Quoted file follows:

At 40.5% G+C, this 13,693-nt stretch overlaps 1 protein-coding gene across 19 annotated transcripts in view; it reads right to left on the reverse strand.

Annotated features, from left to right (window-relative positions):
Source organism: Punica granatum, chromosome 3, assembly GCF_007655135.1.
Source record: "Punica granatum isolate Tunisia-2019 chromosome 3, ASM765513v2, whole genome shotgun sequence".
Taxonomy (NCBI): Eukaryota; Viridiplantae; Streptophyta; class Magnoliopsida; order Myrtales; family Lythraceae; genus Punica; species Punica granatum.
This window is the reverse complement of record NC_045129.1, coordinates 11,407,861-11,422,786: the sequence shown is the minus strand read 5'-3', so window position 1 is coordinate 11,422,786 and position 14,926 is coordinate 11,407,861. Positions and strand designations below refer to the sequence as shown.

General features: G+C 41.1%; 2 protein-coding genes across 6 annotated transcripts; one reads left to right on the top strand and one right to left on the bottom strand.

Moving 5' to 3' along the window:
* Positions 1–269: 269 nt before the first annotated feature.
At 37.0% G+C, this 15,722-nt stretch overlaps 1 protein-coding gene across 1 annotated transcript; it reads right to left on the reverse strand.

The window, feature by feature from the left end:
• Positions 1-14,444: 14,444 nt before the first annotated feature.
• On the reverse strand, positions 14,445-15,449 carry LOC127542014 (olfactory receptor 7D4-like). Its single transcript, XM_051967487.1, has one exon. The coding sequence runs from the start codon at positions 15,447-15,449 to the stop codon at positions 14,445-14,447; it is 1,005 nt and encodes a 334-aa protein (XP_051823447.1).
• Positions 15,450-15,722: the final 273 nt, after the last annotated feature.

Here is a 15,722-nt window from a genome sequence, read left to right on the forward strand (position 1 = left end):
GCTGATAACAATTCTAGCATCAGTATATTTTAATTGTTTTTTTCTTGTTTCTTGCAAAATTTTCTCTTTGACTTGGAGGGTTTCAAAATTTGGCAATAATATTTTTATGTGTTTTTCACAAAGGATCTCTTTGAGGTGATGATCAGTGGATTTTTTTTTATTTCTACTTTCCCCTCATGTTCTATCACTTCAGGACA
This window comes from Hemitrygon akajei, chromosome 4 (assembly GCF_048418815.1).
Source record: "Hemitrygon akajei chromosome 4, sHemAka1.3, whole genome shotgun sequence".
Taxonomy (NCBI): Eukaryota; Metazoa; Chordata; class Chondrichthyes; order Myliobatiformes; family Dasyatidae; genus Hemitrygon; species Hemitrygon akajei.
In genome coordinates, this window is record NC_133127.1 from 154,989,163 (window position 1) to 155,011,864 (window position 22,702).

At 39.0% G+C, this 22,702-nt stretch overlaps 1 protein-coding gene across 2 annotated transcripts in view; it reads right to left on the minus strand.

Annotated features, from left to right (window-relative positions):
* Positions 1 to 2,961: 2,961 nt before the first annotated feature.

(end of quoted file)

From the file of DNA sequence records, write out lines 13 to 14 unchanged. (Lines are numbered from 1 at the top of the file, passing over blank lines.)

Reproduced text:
• On the reverse strand, positions 14,445-15,449 carry LOC127542014 (olfactory receptor 7D4-like). Its single transcript, XM_051967487.1, has one exon. The coding sequence runs from the start codon at positions 15,447-15,449 to the stop codon at positions 14,445-14,447; it is 1,005 nt and encodes a 334-aa protein (XP_051823447.1).
• Positions 15,450-15,722: the final 273 nt, after the last annotated feature.